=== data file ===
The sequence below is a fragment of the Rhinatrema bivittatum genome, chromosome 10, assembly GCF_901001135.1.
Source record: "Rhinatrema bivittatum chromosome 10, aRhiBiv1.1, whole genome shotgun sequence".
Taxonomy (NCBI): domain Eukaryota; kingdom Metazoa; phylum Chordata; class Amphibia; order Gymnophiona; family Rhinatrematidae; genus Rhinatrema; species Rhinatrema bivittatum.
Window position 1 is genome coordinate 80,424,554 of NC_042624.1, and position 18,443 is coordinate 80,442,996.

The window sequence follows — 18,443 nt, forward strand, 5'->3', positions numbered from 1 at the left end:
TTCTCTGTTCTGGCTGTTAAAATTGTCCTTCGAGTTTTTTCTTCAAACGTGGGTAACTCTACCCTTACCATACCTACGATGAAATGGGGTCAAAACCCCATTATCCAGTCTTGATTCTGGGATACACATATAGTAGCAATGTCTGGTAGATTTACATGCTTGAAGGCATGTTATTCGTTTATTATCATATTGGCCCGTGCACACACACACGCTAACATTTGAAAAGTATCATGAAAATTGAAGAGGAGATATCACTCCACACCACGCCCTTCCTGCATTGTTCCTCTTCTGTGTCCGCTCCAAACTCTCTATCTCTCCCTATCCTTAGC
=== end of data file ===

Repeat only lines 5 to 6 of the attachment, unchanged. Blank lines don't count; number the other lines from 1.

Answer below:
The window sequence follows — 18,443 nt, forward strand, 5'->3', positions numbered from 1 at the left end:
TTCTCTGTTCTGGCTGTTAAAATTGTCCTTCGAGTTTTTTCTTCAAACGTGGGTAACTCTACCCTTACCATACCTACGATGAAATGGGGTCAAAACCCCATTATCCAGTCTTGATTCTGGGATACACATATAGTAGCAATGTCTGGTAGATTTACATGCTTGAAGGCATGTTATTCGTTTATTATCATATTGGCCCGTGCACACACACACGCTAACATTTGAAAAGTATCATGAAAATTGAAGAGGAGATATCACTCCACACCACGCCCTTCCTGCATTGTTCCTCTTCTGTGTCCGCTCCAAACTCTCTATCTCTCCCTATCCTTAGC